Probation Violation for Positive Test Result - The Science of Persuasion versus the Science of Testing
After nearly 22 years of Practicing Criminal Law, handling DUI cases, and helping people whose Licenses have been Revoked for multiple DUI cases get their Driver's Licenses Restored, I have seen pretty much everything once or twice, and a few things countless times. One "constant" that impacts each of the 3 kinds of cases I handle traces back to a breath or urine test that is positive for alcohol or drugs. In this article, we'll examine that phenomenon in the context of Probation, and how it gives rise to the dreaded "Probation Violation."
Another "constant" mixed up with the whole concept of Probation Violations is that a somewhat significant number of people wind up testing positive for alcohol or drugs during the course of their term of Probation. If, in the larger picture, the number or such positive tests were incredibly small, there wouldn't be any need for continued testing. But it's not. The number of Probationers who get caught testing positive is surprisingly high. This reinforces the perceived "need" for testing to ensure compliance with Court-Ordered abstinence.
Probation Officers learn, early on, that a positive test can come from anyone. Whether the Probationer is the nicest soccer mom, or the most educated corporate vice-president, just an average Jane or Joe, or the most hardened, ex-con, turning up positive on an alcohol or drug test, whether it be as the result of a breath test, urine test, or even while on some kind of alcohol monitoring device, like a "scram" tether, is a daily occurrence.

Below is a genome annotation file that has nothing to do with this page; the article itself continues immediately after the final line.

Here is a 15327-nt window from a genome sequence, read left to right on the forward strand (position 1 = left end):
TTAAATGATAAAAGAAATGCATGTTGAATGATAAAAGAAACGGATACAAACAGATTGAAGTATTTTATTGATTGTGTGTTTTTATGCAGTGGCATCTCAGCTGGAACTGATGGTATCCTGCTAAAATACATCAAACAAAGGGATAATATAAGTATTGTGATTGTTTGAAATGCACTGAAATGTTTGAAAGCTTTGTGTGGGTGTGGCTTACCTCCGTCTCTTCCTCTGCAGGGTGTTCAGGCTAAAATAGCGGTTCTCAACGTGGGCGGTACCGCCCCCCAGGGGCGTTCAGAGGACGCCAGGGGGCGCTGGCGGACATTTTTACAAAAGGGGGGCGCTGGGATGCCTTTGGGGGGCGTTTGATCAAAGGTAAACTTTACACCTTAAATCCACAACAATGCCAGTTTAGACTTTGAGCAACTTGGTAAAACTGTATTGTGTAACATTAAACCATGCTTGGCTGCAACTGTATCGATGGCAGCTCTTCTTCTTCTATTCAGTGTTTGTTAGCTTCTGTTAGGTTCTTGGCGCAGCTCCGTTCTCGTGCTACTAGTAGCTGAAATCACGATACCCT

Anyone who tests positive knows if the result is correct or not. In reality, most positive tests are actually the result of someone drinking or using, and nothing else. Once in a blue moon, a person might work in a chemical factory and be exposed to fumes that trigger a "false positive" on a "scram" tether, or might walk into some testing facility with such chemicals soaked into their clothing, but this kind of exception is rare. Most of the time, however, what really happens is that a person has tried to time a test, and simply gets popped.
These simple facts make for hard cases. Anyone reading this is likely doing so because either they, or someone they care about, is in this situation, and has tested positive. Not many people are that interested in this topic unless it applies to them, and has immediate relevance, and a positive test result is as relevant as it can get. Positive tests happen every day. It's frightening when that happens, but I'm here to help. To do that however, we have to start off being candid and honest, and not sugar-coat anything. Most positive tests are positive because a person drank or used, and not because the test is screwed up, or the person took cold medicine, or Aunt Bertha put too much vanilla extract in Uncle Bob's birthday cake, or whatever other story you can dream up.
What do you do if you're facing a Probation Violation, or know you're going to be facing one, for a positive test? You probably already know you need a Lawyer, but what kind of Lawyer? How much should you pay? Who do you turn to at this critical moment?